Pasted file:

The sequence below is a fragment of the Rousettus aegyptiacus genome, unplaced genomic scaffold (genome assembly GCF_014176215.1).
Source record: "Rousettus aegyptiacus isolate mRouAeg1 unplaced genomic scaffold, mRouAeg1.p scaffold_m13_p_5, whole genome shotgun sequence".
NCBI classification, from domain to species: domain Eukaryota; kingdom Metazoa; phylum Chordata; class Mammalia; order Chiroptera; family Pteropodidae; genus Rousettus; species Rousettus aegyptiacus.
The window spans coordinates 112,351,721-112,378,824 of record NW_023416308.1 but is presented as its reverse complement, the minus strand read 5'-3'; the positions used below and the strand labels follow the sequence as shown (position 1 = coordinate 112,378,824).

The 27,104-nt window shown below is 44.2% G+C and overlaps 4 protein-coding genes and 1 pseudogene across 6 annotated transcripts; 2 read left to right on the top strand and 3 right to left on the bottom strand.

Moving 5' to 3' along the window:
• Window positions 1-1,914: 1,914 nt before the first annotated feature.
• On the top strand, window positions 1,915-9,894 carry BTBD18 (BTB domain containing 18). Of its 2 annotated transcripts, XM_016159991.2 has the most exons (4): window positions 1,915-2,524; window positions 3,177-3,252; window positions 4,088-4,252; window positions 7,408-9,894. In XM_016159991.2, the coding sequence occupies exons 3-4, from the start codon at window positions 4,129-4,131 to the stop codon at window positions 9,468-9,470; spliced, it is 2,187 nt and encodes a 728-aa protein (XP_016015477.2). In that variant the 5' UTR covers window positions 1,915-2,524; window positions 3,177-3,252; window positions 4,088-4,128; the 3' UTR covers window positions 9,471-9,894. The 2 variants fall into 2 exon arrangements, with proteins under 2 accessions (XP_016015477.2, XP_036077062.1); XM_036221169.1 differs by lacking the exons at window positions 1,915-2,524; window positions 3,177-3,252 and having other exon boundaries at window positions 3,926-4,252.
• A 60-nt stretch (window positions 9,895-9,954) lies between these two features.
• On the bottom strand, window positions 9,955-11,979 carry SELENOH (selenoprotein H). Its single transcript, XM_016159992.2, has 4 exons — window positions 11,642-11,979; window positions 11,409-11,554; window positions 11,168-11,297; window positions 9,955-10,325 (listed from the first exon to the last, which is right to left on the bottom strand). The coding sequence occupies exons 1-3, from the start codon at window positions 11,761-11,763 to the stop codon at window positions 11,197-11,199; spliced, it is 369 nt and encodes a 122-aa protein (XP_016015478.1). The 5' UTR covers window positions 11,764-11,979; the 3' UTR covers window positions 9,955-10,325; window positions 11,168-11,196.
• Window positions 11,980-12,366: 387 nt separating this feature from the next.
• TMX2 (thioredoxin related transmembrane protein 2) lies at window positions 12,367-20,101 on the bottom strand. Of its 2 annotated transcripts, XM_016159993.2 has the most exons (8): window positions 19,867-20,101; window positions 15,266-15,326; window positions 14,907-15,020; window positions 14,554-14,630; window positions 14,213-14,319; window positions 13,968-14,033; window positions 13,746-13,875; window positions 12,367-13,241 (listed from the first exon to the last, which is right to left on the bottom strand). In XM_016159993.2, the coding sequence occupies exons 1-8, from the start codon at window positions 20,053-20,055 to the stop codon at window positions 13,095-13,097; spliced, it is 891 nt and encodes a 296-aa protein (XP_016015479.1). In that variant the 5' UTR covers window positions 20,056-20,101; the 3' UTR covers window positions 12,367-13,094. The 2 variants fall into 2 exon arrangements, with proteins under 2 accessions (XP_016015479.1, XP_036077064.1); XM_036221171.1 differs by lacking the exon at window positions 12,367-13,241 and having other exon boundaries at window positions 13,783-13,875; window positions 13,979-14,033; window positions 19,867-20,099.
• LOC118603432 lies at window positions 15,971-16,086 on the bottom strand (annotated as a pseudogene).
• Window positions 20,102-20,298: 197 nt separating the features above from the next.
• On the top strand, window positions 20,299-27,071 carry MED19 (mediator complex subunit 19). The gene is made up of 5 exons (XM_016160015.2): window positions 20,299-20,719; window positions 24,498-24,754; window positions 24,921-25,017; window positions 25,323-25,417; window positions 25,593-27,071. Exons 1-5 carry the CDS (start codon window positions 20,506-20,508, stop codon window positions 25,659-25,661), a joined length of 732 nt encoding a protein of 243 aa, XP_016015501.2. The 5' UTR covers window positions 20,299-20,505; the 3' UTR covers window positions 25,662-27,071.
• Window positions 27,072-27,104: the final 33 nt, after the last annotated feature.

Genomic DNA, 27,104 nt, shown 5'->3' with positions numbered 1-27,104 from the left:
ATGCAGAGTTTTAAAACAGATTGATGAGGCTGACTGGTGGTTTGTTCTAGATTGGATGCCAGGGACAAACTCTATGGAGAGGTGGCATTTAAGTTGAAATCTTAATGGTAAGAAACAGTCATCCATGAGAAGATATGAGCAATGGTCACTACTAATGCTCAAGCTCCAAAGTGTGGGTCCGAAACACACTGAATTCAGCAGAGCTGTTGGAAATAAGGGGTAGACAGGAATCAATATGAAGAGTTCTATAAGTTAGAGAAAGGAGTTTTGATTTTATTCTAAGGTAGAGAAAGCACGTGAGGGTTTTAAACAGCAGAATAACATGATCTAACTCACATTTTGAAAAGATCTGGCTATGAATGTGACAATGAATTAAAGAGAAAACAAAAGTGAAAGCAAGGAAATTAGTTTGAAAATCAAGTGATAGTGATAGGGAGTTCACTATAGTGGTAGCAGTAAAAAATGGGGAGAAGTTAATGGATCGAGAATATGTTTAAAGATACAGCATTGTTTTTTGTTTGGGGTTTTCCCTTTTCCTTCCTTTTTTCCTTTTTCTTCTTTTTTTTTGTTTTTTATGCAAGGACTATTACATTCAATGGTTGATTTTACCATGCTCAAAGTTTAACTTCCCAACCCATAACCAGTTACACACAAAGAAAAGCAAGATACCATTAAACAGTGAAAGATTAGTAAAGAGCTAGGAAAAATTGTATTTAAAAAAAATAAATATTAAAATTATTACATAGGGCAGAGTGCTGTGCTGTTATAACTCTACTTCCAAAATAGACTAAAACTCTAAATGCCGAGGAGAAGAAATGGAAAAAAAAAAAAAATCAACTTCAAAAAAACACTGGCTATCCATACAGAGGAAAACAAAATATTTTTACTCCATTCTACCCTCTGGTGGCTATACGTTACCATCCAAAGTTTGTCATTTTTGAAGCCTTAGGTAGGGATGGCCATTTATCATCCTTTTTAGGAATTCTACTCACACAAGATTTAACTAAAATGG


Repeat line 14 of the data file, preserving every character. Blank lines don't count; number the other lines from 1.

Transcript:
• Window positions 20,102-20,298: 197 nt separating the features above from the next.